Johannesburg Pikitup workers unhappy with biometric workforce management

May 6, 2013 - 

There has been plenty of confusion this morning regarding South-African waste management company Pikitup and whether its workers in Johannesburg have gone on strike regarding the implementation of a biometric workforce management system as well as breathalyser tests for drivers and transport workers.

It was first reported that Pikitup workers were to start striking this morning in reaction to new the new mandates and workforce management system, though the union – The South African Municipal Workers Union (SAMWU) — has since said that its workers were only holding a meeting, not performing job action.

In an official statement this morning, Pikitup told residents and business owners to hold back garbage bins until further notice.

This news comes as the South African Department of Basic Education is facing similar resistance to a proposed biometric workforce management system in the country’s schools. As we reported previously, thousands of teachers and the South African Democratic Teachers’ Union took to the streets to protest the move and impose a work-to-rule strike, as the union views the technology as a management tool.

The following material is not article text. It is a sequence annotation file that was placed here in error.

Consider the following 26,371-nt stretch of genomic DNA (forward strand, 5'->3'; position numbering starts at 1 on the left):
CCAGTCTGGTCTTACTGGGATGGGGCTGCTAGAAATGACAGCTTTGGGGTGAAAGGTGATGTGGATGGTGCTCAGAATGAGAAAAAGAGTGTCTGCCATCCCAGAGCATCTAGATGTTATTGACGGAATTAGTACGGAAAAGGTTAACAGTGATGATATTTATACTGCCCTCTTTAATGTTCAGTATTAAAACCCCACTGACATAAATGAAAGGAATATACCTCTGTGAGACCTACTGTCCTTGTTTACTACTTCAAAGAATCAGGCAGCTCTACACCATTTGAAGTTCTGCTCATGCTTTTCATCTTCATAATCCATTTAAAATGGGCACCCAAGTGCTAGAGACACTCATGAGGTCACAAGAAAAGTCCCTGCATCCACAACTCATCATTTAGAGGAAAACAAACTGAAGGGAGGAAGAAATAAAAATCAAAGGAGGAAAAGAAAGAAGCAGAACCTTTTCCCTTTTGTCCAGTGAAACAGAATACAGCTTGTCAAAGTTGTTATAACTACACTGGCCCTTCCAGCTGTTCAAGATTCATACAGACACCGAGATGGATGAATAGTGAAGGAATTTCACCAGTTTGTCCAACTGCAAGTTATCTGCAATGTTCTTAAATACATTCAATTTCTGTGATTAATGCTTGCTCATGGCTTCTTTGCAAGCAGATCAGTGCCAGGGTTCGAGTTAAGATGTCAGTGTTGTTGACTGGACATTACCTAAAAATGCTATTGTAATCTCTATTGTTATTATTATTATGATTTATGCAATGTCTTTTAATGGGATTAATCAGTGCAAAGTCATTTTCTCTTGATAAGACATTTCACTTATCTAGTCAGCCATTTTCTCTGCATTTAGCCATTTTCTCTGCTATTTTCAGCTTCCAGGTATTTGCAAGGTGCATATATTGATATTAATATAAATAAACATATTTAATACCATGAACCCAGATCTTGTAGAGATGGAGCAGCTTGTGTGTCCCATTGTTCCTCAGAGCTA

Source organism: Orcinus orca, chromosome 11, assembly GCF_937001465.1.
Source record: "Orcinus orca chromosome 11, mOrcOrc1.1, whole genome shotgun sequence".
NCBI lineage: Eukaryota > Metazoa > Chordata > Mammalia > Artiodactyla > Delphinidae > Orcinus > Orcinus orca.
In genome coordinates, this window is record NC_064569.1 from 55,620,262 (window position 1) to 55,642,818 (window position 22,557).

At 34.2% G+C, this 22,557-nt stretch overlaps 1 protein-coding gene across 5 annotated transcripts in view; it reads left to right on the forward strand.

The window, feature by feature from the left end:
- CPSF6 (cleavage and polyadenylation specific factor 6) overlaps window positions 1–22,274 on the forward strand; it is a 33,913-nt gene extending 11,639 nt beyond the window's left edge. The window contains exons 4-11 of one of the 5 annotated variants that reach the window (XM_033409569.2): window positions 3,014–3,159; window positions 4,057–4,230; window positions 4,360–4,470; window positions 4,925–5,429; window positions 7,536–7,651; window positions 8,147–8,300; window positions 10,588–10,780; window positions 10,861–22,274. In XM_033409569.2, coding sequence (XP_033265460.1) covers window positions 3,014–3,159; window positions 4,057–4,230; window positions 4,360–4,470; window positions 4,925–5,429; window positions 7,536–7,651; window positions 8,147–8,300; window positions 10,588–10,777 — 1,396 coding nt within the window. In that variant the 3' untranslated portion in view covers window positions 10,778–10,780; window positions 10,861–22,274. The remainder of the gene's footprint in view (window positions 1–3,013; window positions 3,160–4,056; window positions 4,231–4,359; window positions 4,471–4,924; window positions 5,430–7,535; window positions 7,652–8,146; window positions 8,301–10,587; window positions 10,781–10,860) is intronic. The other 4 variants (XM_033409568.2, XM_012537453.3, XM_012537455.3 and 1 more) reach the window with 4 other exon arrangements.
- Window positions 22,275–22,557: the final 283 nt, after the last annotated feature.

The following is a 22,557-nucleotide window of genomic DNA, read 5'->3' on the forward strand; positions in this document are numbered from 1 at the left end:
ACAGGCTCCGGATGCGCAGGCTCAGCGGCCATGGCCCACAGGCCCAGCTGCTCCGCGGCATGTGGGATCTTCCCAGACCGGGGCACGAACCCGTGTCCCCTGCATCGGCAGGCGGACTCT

As these systems are increasingly deployed, there has also been growing resistance from the side labor.

Teachers in government schools in India’s Andhra Pradesh threatened to strike against a proposed biometric workforce management system.  Also in India, faculty at Vinoba Bhave University have rejected similar plans and have vowed to oppose the new system. 

According to SAMWU, Pikitup workers are not happy with the biometric workforce management system as the feel there was little consultation about its implementation. The union says it also hopes to meet with management to find resolve and address worker concerns in the coming weeks.

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About Adam Vrankulj

Adam Vrankulj is an editor for BiometricUpdate.com. His background consists of online news writing, editing and content marketing. Adam has written for CBCNews.ca, BlogTO and was the editor and curator for the nextMEDIA and CIX Source publications. He has a degree in journalism and is passionate about science, technology and social innovation. Contact Adam, or follow him at @adamvrankulj